The compassionate schools movement is growing and the Compassionate Schools Network provides a space for communication, camaraderie, and collaboration to help each of us succeed in the important work we are doing for our nation’s children.
Seattle, Wash. (PRWEB) September 15, 2014
The Compassionate Schools Network, a free online community for individuals interested in compassion in education, launches today, becoming the nation’s first social networking site specifically dedicated to compassion in education. The Compassionate Schools Network website hosts a Facebook-like community sharing platform, enabling users to join or create groups for individual topics or schools. The site also acts as a resource-sharing center and provides information and tools for compassionate schools. The website is geared towards primary and secondary education in the United States, although the platform is open to everyone, including representatives from universities or locations outside the United States. The website can be accessed at http://www.compassionateschoolsnetwork.org.
The Compassionate Schools Network boasts a variety of useful features for users, which are divided into three main categories that can be accessed using the navigation links at the top of the Network website.
The community area of the Compassionate Schools Network allows users to join for free with their email address. Once joined, users can join or create groups dedicated to a specific topic (e.g. “project ideas”) and collaborate with other Network members within each group.
Users can browse through resources within five topic areas: community service, environmental stewardship, mindfulness, reimagining education, and social and emotional growth. Users can also submit resources to the site such as lesson plans, videos, downloads and more, culminating in a community-curated resource bank for compassion in education.
Become a Compassionate School:
This area of the Compassionate Schools Network provides users with basic tools for getting started as a compassionate school or classroom, including the Compassionate Schools Charter from the globally renowned organization the Charter for Compassion International.
“We are incredibly excited to offer the Compassionate Schools Network as a resource for all who are interested in compassion in education,” says Karli Anne Christiansen, Compassionate Schools Network cofounder and Director of Programs at TisBest Philanthropy. “We believe that there is no one ‘right’ way to implement compassion in education, nor is there a catch-all prescription for what schools, parents, and educators need to do in order to provide a compassionate education for students. The Compassionate Schools Network is a space where needs, questions, and ideas can be put forward by the members themselves, allowing solutions and resources to arise organically within member-to-member interactions.”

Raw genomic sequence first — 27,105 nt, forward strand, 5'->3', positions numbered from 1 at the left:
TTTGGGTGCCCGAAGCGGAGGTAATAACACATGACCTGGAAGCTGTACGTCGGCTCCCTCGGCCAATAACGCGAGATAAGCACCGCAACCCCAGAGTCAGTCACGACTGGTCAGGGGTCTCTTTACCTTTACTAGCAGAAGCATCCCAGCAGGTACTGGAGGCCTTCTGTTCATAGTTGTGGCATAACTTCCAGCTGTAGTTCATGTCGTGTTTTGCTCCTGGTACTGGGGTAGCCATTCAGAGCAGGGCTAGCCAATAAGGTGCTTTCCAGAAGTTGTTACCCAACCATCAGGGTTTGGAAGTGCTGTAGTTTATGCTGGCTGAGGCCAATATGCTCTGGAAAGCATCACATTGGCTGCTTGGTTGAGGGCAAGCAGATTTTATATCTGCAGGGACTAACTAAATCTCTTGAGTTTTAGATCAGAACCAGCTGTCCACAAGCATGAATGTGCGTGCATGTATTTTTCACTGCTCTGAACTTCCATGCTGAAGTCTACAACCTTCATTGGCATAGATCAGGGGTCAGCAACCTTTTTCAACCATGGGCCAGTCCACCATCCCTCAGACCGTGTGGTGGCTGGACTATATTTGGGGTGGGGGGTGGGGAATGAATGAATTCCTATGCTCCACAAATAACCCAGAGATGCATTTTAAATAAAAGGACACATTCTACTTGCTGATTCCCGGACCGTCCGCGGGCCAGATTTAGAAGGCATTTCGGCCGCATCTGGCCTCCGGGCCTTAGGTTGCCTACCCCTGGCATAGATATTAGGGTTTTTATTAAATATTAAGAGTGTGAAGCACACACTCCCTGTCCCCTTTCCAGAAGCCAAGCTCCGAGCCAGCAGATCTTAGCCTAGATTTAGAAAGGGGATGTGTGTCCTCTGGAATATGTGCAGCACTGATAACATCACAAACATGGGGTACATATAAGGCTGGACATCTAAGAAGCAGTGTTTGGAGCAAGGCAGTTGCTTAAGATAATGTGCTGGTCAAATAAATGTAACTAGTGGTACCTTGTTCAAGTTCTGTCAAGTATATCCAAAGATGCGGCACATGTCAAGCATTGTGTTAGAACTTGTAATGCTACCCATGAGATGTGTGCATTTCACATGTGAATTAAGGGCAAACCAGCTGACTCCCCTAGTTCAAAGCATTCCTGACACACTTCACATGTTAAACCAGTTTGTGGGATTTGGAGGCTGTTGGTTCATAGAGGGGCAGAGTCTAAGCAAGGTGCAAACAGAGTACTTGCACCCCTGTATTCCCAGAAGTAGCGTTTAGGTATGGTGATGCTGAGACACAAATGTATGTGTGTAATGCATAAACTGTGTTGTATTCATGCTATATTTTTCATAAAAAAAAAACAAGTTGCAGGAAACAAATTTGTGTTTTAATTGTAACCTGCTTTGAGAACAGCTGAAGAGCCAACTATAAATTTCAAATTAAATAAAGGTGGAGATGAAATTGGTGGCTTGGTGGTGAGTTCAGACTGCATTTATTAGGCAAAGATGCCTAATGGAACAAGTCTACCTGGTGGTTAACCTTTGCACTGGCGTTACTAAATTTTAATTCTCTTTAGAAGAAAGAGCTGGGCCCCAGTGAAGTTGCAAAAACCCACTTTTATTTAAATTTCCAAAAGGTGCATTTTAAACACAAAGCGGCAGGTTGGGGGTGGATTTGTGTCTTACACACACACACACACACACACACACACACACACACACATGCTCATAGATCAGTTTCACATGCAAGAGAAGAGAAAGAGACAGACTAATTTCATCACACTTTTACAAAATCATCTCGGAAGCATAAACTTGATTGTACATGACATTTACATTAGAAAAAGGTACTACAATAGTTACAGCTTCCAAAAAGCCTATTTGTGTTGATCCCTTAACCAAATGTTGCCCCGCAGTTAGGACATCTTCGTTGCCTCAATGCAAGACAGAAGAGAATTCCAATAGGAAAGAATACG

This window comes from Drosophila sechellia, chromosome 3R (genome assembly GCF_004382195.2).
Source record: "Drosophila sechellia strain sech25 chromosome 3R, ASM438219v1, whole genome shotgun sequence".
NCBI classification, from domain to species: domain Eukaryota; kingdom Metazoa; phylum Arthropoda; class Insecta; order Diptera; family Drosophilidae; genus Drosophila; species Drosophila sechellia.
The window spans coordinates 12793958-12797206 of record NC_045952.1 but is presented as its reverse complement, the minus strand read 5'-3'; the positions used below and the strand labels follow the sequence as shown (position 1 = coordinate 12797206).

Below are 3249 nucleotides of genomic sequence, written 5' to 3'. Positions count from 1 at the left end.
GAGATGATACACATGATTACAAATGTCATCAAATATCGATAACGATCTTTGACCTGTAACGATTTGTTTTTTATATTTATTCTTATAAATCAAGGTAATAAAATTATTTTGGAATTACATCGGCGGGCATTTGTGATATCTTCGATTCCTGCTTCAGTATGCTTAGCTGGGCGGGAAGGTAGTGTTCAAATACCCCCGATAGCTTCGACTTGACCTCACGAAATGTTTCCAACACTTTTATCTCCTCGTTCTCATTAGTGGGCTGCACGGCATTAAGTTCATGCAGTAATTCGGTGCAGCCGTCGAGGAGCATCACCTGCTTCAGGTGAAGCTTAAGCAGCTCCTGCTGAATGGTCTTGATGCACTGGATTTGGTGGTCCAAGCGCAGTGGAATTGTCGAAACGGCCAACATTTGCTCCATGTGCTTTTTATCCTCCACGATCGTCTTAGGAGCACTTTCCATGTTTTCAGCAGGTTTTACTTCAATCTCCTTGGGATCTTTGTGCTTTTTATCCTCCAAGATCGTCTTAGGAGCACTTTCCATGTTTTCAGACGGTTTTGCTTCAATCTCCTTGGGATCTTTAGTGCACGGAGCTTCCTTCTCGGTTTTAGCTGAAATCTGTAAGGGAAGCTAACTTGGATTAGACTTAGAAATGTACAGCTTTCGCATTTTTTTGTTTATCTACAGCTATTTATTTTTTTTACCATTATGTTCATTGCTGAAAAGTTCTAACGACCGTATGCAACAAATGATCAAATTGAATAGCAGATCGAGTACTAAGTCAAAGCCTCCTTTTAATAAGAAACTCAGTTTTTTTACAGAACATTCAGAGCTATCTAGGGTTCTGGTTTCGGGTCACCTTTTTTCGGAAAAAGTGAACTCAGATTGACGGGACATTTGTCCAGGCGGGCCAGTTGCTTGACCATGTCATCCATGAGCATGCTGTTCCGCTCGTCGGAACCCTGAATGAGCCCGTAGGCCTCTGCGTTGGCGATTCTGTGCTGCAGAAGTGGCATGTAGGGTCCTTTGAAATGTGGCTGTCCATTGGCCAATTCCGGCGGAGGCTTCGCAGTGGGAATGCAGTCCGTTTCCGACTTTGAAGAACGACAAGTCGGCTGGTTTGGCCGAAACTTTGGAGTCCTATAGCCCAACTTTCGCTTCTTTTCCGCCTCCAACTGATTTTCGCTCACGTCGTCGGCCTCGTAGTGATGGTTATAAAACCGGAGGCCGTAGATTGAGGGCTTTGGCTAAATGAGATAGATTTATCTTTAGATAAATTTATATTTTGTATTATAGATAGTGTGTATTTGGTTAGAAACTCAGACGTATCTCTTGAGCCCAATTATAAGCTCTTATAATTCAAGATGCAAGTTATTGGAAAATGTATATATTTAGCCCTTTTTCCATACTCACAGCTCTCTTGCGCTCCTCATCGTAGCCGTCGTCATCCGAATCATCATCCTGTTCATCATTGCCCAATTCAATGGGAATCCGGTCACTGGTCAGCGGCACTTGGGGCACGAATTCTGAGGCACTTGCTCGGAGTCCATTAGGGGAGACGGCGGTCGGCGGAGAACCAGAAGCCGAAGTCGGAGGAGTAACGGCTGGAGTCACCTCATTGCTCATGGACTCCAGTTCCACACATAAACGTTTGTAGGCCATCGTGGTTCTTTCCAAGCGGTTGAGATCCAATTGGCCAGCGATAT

“There are a lot of people working very hard to provide a caring and compassionate educational community for both students and staff members,” says Peter Hubbard, Compassionate Schools Network cofounder and veteran Seattle Public Schools 5th grade teacher. “The Compassionate Schools Network will allow everyone to work together to communicate and collaborate and find support for the incredible work they do every day.”
The Compassionate Schools Network launches one month following the Compassionate Schools conference, which took place in Seattle on Aug. 11 and 12, 2014. The conference featured keynote speaker Scarlett Lewis, mother of Sandy Hook victim Jesse Lewis, and founder of the Jesse Lewis Choose Love Foundation. Lewis worked with Compassionate Schools Network cofounders Christiansen and Hubbard to create a virtual space where everyone will feel safe to participate.
“There are two components of compassion,” says Lewis. “The first is component is identifying with how another person is feeling. The second component involves action; when you do something to help or respond to what the person needs. The Compassionate Schools Network is in itself a community of compassion, giving everyone an opportunity to reach out and ask for, and offer, support. Everyone can have a voice and ideas can be shared and inspiration generated. There is a great and aching need in our society for proactive measures to be taken with compassion in education. We have years of research showing how compassion in the classroom helps children learn, lessens stressors and generates happier and more peaceful classrooms as well as individuals. The compassionate schools movement is growing and the Compassionate Schools Network provides a space for communication, camaraderie, and collaboration to help each of us succeed in the important work we are doing for our nation’s children.”
The Compassionate Schools Network has partnered with several Seattle-based organizations, including the Charter for Compassion International, Compassionate Seattle, Compassion Games International, and TisBest Philanthropy. Visit http://www.compassionateschoolsnetwork.org to learn more.
About TisBest Philanthropy:
TisBest Philanthropy is a 501(c)(3) nonprofit organization dedicated to fostering the growth of non-material gift-giving. TisBest created charity gift cards in 2007. Charity gift cards work like conventional gift cards, but with one important exception: the recipient of a charity gift card "spends" it by choosing a charity to receive the funds.
In 2013 TisBest launched the DiscoverGiving program, a classroom philanthropy project that allows elementary school students to make a difference in an area they feel passionate about using a TisBest Charity Gift Card. Learn more at http://www.tisbest.org/DiscoverGiving.